# Finding Work Done, Acceleration, Force and Time

1. Apr 16, 2013

1. The problem statement, all variables and given/known data
An object with a mass of 2kg gets accelerated from 15m/s to 25m/s.

A: What is the work done in effecting this velocity change?
B: The distance moved was 8m, what force produced the acceleration?
C: How long did it take to produce the acceleration (presumed uniform)?

2. Relevant equations
Equations of Motion

3. The attempt at a solution
Part A:
$$W=\frac{1}{2}m(v^2 - u^2) \\ W=\frac{1}{2}2(25^2 - 15^2) \\ W= 25^2 - 15^2 = 400J$$

Part B:
$$v^2=u^2+2as \\ ∴ a = \frac{v^2 - u^2}{2s} \\ F=ma \\ F=2 \times \frac{25^2 - 15^2}{2 \times 8} \\ F=2 \times \frac{400}{16} \\ F=2 \times 25 = 50N$$

Part C
$$v=u+at \\ ∴ t = \frac{v-u}{a} \\ t= \frac{25-15}{25} = 0.4s$$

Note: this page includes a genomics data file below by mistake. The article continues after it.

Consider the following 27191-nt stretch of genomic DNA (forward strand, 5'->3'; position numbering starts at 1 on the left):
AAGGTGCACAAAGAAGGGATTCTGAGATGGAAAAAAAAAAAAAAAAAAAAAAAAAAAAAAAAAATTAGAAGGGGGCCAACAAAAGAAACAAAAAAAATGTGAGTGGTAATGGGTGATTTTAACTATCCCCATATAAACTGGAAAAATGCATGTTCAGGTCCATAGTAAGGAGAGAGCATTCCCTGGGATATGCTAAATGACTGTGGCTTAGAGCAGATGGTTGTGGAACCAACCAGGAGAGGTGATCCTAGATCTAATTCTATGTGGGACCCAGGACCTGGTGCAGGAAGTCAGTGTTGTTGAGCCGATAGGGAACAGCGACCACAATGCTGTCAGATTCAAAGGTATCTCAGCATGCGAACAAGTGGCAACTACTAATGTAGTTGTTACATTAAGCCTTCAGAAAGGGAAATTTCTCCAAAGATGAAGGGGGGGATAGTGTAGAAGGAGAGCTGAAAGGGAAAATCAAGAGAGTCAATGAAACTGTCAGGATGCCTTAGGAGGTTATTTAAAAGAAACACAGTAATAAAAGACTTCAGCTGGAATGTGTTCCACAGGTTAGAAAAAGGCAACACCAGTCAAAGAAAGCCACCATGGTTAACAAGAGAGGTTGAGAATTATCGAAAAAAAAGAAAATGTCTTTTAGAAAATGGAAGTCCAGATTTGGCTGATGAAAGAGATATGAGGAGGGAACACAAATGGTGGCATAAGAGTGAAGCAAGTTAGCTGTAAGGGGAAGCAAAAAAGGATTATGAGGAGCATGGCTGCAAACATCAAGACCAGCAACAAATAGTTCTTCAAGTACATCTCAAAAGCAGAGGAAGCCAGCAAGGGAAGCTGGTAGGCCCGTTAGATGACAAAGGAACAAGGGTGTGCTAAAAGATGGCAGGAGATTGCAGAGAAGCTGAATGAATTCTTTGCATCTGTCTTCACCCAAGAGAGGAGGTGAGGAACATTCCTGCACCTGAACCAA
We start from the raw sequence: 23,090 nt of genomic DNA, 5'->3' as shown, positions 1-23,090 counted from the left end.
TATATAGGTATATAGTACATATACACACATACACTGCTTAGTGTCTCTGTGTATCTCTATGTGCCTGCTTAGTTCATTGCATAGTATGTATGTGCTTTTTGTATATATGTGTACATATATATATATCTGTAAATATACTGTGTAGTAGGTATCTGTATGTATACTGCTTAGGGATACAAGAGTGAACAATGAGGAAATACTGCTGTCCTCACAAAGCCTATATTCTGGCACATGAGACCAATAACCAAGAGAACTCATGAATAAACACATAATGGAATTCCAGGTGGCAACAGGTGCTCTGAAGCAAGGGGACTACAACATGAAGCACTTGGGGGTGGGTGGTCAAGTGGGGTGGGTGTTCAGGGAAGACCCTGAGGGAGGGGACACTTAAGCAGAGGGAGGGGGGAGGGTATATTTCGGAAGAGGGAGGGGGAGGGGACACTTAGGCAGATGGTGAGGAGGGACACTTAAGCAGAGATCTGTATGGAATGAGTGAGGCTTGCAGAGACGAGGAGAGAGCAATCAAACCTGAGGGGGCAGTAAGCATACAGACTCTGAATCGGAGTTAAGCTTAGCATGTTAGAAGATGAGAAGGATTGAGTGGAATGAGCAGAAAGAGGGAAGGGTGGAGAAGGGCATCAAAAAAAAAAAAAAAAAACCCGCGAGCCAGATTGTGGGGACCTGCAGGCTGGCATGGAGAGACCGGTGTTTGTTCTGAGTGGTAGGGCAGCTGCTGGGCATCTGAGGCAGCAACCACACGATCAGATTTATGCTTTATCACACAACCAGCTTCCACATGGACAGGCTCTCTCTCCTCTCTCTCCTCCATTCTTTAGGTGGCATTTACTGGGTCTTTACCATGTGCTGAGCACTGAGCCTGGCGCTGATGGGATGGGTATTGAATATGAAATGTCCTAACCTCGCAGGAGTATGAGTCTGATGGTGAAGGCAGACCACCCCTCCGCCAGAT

My biggest problem is the values, they just dont seem right to me, 0.4s to accelerate a 2kg mass from 15 to 25m/s using 50N over 8m?

Any help appreciated :).

2. Apr 16, 2013

### Clever_name

look at the definition of work, for part b.

3. Apr 16, 2013

### ap123

For part (c), you can use the impulse-momentum theorem to check your answer

4. Apr 16, 2013

I keep reading it but cant seem to find another way of interpreting it. Surely it means what force produced the acceleration (which is 25m/s^2 from my calculations) and then that comes out to be 50N right?

Any little hint at just interpreting it would be appreciated :) .

5. Apr 16, 2013

Are right, is that that the impulse is equal to the change in momentum?

that would be then
$$I=Ft \\ I=50 \times 0.4 = 20Ns \\ Δp=mv-mu \\ Δp=2 \times 25 - 2 \times 15 = 50-30 = 20Ns$$

Does that mean it is correct?

6. Apr 16, 2013

### ap123

It looks right :)
It's always useful if you can find another way of doing a problem to check your answers.

For part (b) you can do a similar answer check by using the definition of work (as mentioned by Clever_name).

7. Apr 16, 2013